Zoning board tables vote on Head Start

Published 12:00 am Thursday, August 3, 2000

Both sides walked away happy from Thursday’s Natchez Zoning Board of Adjustment meeting at which the board voted to table a variance request by AJFC Community Action Agency until the county puts a time frame on the extension of Lewis Drive.

As part of a plan to decentralize the area’s Head Start program, AJFC applied for a variance to construct a center on a 6-acre parcel at the end of the dead-end Lewis Drive.

Lamar Braxton, AJFC CEO, said Lewis Drive was chosen as an &uot;ideal&uot; location, because of its proximity to many low-income preschoolers, which the program already serves.

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Several residents submitted letters in opposition to the variance, and many attended the meeting to make their reasons known.

&uot;We have nothing against Head Start,&uot; Joann Lyles, 107 Lewis Drive, said. &uot;It’s a great program, and we need it.&uot;

But, Lyles joins other residents concerned that their road has only one outlet, causing traffic congestion, inconvenience and safety risks.

Their concerns are not new. For as many as 20 years, some residents said, they have been trying to convince city and county government to build another outlet to the community.

In October 1999, a group of residents presented a petition to the Adams County Board of Supervisors.

Despite promises, the residents say they have not seen any action.

District 1 Supervisor Sammy Cauthen said state funding to construct another outlet is in place, and county engineers are currently searching for the &uot;most feasible exit.&uot;

&uot;It’s a lot closer than it’s ever been,&uot; Cauthen said.

Just more than half of the proposed center’s site lies in the county.

While construction of the outlet is in the county’s hands, City Engineer David Gardner said &uot;it’s a done deal,&uot; according to assistant city planner Gretchen Kuechler.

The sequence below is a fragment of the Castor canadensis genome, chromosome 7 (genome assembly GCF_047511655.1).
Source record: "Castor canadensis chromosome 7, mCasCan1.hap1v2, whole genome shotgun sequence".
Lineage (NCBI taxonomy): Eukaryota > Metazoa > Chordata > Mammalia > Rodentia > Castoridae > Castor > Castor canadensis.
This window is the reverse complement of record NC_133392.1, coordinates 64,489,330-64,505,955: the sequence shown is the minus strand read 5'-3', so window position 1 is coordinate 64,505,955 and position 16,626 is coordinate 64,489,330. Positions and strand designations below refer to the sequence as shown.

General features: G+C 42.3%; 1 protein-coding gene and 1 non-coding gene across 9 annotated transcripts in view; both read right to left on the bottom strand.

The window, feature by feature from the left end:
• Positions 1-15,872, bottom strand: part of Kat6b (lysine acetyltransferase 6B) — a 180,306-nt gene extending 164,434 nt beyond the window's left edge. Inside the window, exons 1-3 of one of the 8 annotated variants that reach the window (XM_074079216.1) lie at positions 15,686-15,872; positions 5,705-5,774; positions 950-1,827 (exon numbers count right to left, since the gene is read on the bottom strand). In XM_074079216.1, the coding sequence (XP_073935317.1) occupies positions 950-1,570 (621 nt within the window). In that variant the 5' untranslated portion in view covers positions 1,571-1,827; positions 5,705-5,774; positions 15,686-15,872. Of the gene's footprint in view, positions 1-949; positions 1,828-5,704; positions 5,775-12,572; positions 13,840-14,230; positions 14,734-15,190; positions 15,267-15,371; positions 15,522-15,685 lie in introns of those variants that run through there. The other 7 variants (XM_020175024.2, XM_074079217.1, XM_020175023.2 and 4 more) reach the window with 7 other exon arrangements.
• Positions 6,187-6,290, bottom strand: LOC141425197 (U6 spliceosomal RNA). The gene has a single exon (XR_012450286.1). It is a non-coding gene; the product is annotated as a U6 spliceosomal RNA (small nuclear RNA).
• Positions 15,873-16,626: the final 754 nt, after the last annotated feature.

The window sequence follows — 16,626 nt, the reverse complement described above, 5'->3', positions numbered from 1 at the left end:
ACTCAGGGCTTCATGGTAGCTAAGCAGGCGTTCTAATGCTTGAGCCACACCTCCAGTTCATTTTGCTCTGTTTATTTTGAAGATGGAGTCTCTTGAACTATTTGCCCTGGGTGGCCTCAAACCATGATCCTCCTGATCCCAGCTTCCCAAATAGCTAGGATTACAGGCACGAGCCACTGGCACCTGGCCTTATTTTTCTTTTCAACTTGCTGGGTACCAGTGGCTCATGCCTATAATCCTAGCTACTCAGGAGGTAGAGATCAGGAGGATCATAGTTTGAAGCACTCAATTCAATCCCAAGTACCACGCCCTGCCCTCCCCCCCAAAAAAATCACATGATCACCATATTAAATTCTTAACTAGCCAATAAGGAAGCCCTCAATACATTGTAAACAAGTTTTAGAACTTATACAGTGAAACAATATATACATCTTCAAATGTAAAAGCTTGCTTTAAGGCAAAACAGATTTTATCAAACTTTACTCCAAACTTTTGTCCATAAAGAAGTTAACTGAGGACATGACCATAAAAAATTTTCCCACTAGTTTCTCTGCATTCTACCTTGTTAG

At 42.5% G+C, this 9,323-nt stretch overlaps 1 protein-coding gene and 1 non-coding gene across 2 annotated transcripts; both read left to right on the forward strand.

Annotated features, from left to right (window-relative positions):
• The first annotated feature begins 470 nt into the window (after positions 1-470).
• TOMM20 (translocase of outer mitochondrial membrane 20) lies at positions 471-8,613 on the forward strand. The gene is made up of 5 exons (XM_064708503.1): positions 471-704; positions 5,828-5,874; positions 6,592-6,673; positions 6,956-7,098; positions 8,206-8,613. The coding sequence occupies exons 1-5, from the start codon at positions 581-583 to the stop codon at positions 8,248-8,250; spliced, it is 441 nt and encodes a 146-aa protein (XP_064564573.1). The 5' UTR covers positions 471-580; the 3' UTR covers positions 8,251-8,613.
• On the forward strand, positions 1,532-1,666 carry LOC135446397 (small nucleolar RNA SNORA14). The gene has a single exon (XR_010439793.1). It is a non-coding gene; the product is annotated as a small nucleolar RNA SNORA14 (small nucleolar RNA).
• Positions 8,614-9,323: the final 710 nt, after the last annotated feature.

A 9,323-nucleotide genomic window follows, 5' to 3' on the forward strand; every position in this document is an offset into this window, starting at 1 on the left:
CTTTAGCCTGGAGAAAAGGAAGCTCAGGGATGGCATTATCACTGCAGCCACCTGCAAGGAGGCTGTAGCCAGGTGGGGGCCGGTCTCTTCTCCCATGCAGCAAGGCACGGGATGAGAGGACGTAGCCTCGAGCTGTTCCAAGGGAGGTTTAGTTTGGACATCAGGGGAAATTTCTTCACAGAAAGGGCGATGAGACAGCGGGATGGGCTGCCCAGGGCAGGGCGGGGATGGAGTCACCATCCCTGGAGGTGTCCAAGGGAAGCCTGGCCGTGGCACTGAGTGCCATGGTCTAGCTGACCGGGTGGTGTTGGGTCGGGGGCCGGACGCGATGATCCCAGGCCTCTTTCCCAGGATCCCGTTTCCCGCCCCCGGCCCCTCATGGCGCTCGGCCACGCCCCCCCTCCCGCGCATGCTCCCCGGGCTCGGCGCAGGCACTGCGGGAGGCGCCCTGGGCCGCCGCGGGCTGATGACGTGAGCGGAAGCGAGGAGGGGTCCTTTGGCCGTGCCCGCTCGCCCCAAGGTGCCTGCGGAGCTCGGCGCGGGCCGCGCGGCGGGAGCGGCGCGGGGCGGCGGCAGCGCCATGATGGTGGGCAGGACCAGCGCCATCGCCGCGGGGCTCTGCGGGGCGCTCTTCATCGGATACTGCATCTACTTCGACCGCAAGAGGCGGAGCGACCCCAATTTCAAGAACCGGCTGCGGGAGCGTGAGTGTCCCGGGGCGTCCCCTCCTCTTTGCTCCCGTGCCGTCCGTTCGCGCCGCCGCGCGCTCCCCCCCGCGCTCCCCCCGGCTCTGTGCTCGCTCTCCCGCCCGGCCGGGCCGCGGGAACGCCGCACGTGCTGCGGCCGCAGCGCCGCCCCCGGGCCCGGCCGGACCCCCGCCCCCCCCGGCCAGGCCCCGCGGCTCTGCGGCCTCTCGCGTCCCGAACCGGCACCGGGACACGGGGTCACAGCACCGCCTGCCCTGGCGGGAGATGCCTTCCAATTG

&uot;I hear the words ‘it’s a done deal,’&uot; Hope Lane resident Vera Dunmore said. &uot;We would like to see it in action.&uot;

Until the county engineering department can present a more definite time line for outlet construction, the board voted to table the variance request until its September meeting.

&uot;On the face of public opposition, we’re going to table it right now,&uot; said Mattie Jo Ratcliffe, board chairman.

&uot;If we can get a commitment from the county as to when the extension would be completed, we feel that would satisfy your understandable concerns.&uot;

Braxton said he sympathizes with the residents and agrees that an additional outlet would better serve the community and the Head Start center.

&uot;This can be a win-win situation,&uot; Braxton said.

But, he said he does not think the center’s traffic would interfere with that already generated by the primary school.

Buses carrying children to the center would use the road just after and just before West students let out, he said.

Braxton said he expects congestion to be limited, and &uot;the location in terms of where the people are overrides that.&uot;

More than 35 homes are located on Lewis Drive, plus approximately 225 tenants at Susie B. West Apartments. Just across from the proposed site of the center sits Susie B. West Primary School, where at least 400 students are currently enrolled.

&uot;If something chaotic happens in here, it’s going to be terrible,&uot; Dunmore said.

According to petition circulated by some of the residents last October, a storm caused a tree to block the road, preventing the residents from entering or leaving their community for two days.

&uot;During which time a resident of the apartment (complex) suffered a heart attack and had to be carried out in the neighbor’s arm(s) to an ambulance down the street,&uot; the petition stated.

On another occasion, the community’s water line broke, causing the road to buckle, and West students had to be unloaded at the road’s entrance and escorted by police to school.

Braxton said the center’s plans call for a September 2002 completion date.

&uot;If everything goes perfectly,&uot; Kuechler said she was told the county could begin outlet construction next year.

&uot;If it’s three years until we get the outlet, it needs to be three years before they can open that center,&uot; Dunmore said.